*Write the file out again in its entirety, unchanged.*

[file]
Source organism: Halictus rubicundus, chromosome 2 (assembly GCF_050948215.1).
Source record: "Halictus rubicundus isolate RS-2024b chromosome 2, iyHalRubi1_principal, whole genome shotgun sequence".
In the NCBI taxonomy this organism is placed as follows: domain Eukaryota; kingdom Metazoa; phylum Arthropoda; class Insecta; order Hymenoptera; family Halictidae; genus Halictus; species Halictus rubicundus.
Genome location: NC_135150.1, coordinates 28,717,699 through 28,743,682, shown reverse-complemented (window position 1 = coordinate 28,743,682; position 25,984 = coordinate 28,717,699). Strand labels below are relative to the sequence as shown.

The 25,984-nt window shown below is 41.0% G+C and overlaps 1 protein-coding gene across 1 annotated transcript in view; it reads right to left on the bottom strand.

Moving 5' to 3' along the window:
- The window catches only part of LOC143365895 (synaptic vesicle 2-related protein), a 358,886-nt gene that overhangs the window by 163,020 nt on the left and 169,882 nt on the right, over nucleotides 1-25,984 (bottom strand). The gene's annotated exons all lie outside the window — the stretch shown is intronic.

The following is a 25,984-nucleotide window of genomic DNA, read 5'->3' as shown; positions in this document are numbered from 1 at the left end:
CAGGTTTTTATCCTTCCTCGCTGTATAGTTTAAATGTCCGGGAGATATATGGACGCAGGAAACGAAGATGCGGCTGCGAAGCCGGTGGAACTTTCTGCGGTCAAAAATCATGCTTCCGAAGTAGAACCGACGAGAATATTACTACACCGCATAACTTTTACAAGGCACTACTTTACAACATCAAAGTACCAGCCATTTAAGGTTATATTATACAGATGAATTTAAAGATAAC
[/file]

Source organism: Halictus rubicundus, chromosome 2 (assembly GCF_050948215.1).
Source record: "Halictus rubicundus isolate RS-2024b chromosome 2, iyHalRubi1_principal, whole genome shotgun sequence".
In the NCBI taxonomy this organism is placed as follows: domain Eukaryota; kingdom Metazoa; phylum Arthropoda; class Insecta; order Hymenoptera; family Halictidae; genus Halictus; species Halictus rubicundus.
Genome location: NC_135150.1, coordinates 28,717,699 through 28,743,682, shown reverse-complemented (window position 1 = coordinate 28,743,682; position 25,984 = coordinate 28,717,699). Strand labels below are relative to the sequence as shown.

The 25,984-nt window shown below is 41.0% G+C and overlaps 1 protein-coding gene across 1 annotated transcript in view; it reads right to left on the bottom strand.

Moving 5' to 3' along the window:
- The window catches only part of LOC143365895 (synaptic vesicle 2-related protein), a 358,886-nt gene that overhangs the window by 163,020 nt on the left and 169,882 nt on the right, over nucleotides 1-25,984 (bottom strand). The gene's annotated exons all lie outside the window — the stretch shown is intronic.

The following is a 25,984-nucleotide window of genomic DNA, read 5'->3' as shown; positions in this document are numbered from 1 at the left end:
CAGGTTTTTATCCTTCCTCGCTGTATAGTTTAAATGTCCGGGAGATATATGGACGCAGGAAACGAAGATGCGGCTGCGAAGCCGGTGGAACTTTCTGCGGTCAAAAATCATGCTTCCGAAGTAGAACCGACGAGAATATTACTACACCGCATAACTTTTACAAGGCACTACTTTACAACATCAAAGTACCAGCCATTTAAGGTTATATTATACAGATGAATTTAAAGATAAC